A Year of Morning Thanks
This round of Presidential sweepstakes have been unique right from the get-go, perhaps because, for a long time, the two candidates creating the biggest headlines were not white males. Poor pasty McCain, who everyone describes as a maverick, can hardly be all that maverick-ish when contrasted with an authentic African-American. Yet, his having been a maverick is absolutely essential to his success; were he a traditional Republican, there would be no race at all.
Then, too, there's the near total demise of the religious right, whose traditional leaders are either silent, no longer with us, or simply disregarded. Who could have guessed the dissolution of that group could have happened so quickly or totally? Amazing.
And now Obama has begun a world tour. Everyone is watching--the entire world. And the commentators here at home are stressing the importance of his tightroping. On the one hand, it's important for Americans to see him as someone who will break through the animosity which has existed throughout the world toward the U.S. since the Iraq war; when Europeans hail him with big crowds, a new kind of world leader will be obvious. On the other hand, Obama has to be wary of some kind of premature coronation: if Europeans fall all over him, will the American electorate rebel? No master writer could have created such an unusual scenario.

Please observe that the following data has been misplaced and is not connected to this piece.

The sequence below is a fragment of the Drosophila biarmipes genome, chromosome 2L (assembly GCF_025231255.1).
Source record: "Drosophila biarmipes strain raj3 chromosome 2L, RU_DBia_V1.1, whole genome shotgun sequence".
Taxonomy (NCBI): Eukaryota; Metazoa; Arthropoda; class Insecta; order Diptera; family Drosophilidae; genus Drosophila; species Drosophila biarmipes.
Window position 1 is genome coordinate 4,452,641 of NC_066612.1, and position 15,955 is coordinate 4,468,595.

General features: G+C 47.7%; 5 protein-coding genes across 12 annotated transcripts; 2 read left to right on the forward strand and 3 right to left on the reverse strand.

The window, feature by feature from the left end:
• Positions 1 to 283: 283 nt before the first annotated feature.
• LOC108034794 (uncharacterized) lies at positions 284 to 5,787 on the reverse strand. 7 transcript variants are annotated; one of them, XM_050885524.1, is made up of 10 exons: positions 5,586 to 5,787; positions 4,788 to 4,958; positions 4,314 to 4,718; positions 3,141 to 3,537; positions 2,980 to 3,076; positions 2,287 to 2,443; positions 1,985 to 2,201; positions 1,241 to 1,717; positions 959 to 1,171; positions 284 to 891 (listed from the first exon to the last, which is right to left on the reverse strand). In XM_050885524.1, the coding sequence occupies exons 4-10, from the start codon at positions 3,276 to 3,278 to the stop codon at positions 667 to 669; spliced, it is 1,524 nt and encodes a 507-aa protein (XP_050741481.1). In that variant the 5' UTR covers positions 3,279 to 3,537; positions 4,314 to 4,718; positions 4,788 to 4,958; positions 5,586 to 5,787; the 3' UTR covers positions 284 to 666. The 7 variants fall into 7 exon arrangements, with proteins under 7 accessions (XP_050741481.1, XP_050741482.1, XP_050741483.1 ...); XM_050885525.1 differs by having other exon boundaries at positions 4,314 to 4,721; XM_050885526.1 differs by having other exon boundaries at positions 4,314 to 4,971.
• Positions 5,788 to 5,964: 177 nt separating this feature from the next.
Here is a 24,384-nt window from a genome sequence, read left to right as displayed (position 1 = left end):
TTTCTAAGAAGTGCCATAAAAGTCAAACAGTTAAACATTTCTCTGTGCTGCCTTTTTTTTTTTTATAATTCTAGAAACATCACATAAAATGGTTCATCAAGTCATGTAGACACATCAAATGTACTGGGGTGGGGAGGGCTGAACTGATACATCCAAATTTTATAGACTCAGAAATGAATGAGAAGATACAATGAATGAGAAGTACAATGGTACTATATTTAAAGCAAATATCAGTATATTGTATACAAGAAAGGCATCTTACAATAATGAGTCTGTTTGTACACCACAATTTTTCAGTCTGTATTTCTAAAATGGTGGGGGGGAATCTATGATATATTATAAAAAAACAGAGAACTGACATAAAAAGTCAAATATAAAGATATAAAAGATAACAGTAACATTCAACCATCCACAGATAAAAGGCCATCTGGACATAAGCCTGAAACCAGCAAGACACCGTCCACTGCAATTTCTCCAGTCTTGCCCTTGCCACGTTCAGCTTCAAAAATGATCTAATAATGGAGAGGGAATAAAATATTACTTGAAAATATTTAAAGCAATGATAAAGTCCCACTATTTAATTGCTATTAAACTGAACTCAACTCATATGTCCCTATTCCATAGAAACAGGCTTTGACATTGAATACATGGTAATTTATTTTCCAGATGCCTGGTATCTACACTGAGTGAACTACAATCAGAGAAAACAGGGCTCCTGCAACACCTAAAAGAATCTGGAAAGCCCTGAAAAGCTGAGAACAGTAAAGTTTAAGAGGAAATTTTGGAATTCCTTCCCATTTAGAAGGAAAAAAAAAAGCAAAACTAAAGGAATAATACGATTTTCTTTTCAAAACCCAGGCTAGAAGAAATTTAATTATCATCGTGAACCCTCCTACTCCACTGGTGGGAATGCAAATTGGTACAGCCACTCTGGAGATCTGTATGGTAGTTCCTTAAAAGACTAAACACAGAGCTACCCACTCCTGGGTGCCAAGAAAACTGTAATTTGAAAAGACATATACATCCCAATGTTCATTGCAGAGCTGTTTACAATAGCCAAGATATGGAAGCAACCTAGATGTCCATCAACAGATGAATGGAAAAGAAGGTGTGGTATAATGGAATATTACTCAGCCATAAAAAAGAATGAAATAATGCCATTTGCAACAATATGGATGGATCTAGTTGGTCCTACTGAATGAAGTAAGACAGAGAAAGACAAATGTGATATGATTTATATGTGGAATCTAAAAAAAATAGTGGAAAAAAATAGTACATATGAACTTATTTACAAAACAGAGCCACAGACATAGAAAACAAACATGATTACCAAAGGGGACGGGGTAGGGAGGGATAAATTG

Last week, Nuri Kamal al-Maliki, who has been Bush's own man in Baghdad, appeared to agree with Obama on a timetable for a troop withdrawal in Iraq, his own people even using the word. Go figure.
It's a mess, but messes have a way of birthing new orders. I suppose how one looks at all of this depends greatly on how one sees what's immediately behind us. But then, the Republicans have selected a maverick, and the Democrats finally thumbed out the most prominent Democrat in the last two decades. Nothing is "traditional" here--nothing at all. We're in a topsy-turvy world, politically.
Actually, I still think--as I have in the past--that it's all a lot of fun.